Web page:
Diabetes and breast cancer among women with BRCA1 and BRCA2 mutations


  • Other members of the Hereditary Breast Cancer Clinical Study Group are: Henry T. Lynch, Andrea Eisen, Wendy McKinnon, Marie Wood, Howard Saal, Ab Chudley, Andre Robidoux, Charmaine Kim-Sing, Nadine Tung, Susan Armel, Tomasz Huzarski, Diane Provencher, Edmond Lemire, Anna Tulman, Marcia Llacuachaqui, Kevin Sweet, Dawna Gilchrist, Beth Karlan, Raluca Kurz, Barry Rosen, Rochelle Demsky, Seema Panchal, Fergus Couch, Christine Elser, Siranoush Manoukian, Mary Daly, Cezary Cybulski, Jacek Gronwald, Tomasz Byrski, Olufunmilayo Olapade, Dominique Stoppa-Lyonnet, Jeffrey Weitzel, Jane McLennan, Wendy Meschino, Barbara Pasini, Christian Singer, Catharina Dressler, Kelly Metcalfe, Susan Domchek, and Claudine Isaacs.



Hyperinsulinemia and the metabolic syndrome are both risk factors for breast cancer. It is not clear if diabetes is associated with the risk of breast cancer in women with a BRCA1 or BRCA2 mutation.


The authors reviewed the medical histories of 6052 women with a BRCA1 or BRCA2 mutation, half of whom had been diagnosed with breast cancer. They estimated the odds ratio for breast cancer, given a self-report of diabetes. They then estimated the hazard ratio for a new diagnosis of diabetes associated with a history of breast cancer.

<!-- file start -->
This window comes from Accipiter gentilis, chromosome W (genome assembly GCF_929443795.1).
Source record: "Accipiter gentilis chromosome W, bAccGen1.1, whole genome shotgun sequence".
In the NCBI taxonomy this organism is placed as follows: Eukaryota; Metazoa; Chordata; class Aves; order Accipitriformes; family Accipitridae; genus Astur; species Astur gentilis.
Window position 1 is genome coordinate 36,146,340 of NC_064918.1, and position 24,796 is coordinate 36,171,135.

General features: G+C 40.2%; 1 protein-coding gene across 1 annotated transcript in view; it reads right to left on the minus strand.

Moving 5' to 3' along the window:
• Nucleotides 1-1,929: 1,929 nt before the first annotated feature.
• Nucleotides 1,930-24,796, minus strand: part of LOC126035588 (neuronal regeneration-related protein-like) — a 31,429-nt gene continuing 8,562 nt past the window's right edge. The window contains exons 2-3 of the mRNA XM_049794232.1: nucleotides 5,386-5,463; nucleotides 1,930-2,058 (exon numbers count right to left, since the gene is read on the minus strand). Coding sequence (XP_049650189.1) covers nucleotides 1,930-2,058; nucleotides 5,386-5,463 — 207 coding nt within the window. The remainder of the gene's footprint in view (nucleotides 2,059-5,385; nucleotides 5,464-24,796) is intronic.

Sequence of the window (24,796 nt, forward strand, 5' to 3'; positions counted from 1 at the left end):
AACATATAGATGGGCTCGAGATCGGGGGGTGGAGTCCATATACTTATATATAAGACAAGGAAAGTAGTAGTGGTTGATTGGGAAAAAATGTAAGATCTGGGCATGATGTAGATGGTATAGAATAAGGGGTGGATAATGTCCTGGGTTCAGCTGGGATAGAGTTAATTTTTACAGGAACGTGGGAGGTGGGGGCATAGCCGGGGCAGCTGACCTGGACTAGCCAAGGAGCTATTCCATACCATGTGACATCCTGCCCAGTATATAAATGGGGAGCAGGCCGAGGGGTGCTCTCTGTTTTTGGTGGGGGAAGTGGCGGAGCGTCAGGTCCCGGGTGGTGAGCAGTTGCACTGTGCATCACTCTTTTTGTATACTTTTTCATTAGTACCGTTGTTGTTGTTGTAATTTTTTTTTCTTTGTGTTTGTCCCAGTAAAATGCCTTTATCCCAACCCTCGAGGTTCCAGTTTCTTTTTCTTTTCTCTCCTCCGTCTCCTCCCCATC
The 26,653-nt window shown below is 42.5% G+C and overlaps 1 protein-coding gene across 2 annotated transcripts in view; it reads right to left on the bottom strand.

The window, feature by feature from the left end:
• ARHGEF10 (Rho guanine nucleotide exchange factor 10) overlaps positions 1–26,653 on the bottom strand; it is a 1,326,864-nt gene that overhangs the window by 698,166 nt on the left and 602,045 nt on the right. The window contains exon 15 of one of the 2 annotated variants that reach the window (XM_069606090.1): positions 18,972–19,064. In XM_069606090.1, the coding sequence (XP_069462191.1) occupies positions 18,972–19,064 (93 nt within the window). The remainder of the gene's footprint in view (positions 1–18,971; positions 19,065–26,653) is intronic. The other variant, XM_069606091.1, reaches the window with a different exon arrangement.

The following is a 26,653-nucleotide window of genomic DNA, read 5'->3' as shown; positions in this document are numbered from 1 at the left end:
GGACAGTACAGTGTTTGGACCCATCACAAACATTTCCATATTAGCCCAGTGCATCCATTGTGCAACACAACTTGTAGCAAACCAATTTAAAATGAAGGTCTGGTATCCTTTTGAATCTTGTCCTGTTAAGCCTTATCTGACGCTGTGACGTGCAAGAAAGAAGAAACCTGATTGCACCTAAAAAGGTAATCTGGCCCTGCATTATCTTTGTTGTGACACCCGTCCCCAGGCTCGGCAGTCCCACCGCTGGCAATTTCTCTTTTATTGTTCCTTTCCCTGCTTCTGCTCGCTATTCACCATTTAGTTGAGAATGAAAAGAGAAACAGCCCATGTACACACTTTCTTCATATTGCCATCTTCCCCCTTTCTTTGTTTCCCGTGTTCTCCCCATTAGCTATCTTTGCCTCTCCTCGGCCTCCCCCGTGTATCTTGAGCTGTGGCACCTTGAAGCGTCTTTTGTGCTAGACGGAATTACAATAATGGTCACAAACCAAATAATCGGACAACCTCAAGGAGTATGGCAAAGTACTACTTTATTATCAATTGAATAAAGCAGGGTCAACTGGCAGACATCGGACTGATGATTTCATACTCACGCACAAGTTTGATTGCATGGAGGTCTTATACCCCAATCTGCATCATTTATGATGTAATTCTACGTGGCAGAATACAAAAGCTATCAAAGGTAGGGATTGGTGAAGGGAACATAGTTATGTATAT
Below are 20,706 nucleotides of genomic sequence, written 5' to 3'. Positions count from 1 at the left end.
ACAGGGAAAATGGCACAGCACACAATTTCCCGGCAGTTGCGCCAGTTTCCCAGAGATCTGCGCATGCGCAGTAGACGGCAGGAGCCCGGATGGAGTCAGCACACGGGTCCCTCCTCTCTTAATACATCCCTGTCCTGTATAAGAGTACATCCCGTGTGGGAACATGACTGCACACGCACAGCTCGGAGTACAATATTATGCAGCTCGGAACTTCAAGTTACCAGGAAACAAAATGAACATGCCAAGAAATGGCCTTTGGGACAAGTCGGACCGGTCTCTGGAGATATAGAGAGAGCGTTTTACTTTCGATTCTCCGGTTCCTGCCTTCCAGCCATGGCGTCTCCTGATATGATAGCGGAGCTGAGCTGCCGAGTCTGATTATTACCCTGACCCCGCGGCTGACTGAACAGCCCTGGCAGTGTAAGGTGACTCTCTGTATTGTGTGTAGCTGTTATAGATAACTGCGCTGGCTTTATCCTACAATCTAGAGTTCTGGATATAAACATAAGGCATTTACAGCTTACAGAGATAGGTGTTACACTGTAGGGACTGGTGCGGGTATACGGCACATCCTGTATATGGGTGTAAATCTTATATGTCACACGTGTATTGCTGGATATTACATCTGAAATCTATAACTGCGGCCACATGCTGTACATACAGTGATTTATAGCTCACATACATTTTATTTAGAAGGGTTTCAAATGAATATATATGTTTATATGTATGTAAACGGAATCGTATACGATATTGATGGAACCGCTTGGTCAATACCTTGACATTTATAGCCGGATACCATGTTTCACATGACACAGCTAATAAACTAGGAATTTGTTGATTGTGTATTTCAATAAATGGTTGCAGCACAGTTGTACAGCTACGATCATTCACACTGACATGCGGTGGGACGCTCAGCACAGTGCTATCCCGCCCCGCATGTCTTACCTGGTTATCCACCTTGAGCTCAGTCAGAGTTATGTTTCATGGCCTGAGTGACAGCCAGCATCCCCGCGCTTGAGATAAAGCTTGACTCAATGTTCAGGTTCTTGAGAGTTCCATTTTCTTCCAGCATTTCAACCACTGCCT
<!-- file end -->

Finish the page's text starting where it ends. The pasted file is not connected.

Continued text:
There was no excess of diabetes in the period before the diagnosis of breast cancer, compared with controls with no diagnosis of breast cancer. The risk of diabetes was doubled among BRCA carriers in the 15-year period after the diagnosis of breast cancer (relative risk, 2.0; 95% confidence interval [CI], 1.4-2.8; P = .0001), compared with carriers without cancer. The risk was particularly high for women with a body mass index (BMI) >25.0 kg/m2 (odds ratio, 5.8; 95% CI, 4.0-8.6; P = .0001).


After a diagnosis of breast cancer, women with a BRCA1 or BRCA2 mutation face a 2-fold increase in the risk of diabetes, which is exacerbated by a high BMI. Cancer 2011. © 2010 American Cancer Society.